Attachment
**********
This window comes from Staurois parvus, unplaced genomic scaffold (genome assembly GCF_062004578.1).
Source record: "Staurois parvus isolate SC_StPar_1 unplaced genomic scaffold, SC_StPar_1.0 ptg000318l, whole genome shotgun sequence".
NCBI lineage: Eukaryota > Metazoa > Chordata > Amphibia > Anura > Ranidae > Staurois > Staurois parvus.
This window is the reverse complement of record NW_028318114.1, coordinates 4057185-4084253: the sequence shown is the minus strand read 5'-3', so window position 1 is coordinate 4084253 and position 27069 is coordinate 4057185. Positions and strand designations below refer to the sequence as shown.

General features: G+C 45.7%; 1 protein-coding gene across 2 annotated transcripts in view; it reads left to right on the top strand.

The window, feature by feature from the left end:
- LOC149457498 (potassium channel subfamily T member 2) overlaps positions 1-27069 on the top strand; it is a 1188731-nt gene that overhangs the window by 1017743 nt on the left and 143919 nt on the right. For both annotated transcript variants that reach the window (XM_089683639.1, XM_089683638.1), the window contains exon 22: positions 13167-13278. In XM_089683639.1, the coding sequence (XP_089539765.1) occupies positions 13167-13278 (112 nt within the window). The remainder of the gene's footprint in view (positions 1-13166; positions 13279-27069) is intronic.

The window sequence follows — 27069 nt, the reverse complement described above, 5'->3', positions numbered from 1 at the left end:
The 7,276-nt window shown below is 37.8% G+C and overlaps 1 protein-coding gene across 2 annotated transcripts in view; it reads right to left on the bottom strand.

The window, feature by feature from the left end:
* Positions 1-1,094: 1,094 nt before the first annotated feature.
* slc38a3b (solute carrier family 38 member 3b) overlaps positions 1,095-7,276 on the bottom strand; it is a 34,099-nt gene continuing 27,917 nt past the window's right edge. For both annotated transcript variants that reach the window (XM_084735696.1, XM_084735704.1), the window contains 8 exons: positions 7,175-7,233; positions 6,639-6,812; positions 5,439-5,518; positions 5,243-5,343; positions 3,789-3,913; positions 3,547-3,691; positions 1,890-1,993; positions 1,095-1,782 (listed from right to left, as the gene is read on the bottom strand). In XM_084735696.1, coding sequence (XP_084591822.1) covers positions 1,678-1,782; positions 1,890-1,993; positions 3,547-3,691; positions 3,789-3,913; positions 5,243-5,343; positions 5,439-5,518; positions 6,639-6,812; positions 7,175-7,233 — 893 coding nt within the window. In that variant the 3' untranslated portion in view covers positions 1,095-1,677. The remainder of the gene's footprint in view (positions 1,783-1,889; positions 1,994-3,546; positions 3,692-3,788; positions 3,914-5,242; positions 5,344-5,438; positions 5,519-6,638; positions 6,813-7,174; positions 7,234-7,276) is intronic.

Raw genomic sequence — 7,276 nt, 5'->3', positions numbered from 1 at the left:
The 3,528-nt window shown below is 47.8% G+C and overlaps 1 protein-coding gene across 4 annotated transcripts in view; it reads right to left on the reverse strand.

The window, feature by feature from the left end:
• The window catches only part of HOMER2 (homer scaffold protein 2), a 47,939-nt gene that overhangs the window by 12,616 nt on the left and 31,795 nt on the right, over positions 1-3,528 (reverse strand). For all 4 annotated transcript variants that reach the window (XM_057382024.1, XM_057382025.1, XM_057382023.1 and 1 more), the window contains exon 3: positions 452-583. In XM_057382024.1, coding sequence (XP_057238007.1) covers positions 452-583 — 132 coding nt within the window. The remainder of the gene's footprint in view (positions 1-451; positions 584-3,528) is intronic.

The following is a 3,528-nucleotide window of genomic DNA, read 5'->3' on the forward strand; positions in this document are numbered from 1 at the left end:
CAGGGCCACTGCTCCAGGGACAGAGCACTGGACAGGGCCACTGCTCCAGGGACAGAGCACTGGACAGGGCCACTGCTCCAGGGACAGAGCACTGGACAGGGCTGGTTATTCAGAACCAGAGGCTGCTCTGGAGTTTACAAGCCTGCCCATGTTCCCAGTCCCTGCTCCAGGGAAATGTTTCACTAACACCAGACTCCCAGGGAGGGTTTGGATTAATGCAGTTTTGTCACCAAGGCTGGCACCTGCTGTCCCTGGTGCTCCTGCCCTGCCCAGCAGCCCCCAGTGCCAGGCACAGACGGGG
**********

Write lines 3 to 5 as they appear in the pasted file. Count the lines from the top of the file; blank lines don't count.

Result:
NCBI lineage: Eukaryota > Metazoa > Chordata > Amphibia > Anura > Ranidae > Staurois > Staurois parvus.
This window is the reverse complement of record NW_028318114.1, coordinates 4057185-4084253: the sequence shown is the minus strand read 5'-3', so window position 1 is coordinate 4084253 and position 27069 is coordinate 4057185. Positions and strand designations below refer to the sequence as shown.

General features: G+C 45.7%; 1 protein-coding gene across 2 annotated transcripts in view; it reads left to right on the top strand.